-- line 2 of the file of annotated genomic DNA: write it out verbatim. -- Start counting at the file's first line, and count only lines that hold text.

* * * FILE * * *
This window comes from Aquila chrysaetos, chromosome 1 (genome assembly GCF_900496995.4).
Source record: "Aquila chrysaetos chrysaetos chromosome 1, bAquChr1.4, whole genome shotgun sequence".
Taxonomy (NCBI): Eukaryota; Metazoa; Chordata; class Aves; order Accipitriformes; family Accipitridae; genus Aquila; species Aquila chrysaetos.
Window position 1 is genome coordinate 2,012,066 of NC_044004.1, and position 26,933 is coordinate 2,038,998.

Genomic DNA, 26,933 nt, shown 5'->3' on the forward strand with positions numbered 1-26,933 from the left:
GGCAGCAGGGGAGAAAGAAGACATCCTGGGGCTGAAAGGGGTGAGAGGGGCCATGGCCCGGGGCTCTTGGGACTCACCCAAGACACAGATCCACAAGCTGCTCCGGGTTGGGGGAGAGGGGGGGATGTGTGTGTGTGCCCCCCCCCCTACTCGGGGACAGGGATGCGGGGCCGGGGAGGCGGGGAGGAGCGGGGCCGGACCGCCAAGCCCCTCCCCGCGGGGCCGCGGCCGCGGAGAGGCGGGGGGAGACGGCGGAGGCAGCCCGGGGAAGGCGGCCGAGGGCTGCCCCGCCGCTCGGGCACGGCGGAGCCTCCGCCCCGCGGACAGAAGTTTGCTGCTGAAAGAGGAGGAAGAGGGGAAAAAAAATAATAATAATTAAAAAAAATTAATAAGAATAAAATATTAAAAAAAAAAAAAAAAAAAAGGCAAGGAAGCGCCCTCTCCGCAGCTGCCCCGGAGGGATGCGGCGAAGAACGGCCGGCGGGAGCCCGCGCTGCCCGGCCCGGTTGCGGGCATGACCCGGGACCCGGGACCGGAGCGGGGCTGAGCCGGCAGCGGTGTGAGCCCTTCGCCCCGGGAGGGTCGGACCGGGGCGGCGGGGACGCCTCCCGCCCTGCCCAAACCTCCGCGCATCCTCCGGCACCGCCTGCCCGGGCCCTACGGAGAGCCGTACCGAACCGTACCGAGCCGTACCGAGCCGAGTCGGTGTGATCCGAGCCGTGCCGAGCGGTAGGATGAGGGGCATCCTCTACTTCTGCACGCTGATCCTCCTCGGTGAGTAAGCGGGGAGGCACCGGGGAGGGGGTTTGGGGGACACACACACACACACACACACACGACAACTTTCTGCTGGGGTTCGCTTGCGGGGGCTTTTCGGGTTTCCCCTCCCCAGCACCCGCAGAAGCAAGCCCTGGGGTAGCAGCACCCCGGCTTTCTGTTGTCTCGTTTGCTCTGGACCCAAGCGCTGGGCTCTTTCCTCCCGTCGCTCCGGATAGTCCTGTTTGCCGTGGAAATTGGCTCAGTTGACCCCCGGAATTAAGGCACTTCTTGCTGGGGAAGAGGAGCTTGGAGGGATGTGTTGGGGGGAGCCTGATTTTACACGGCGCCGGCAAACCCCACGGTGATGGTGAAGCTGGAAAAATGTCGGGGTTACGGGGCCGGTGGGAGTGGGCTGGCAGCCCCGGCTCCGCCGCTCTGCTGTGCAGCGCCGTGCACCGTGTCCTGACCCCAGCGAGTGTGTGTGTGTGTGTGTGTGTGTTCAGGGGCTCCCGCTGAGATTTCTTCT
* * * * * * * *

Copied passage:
Source record: "Aquila chrysaetos chrysaetos chromosome 1, bAquChr1.4, whole genome shotgun sequence".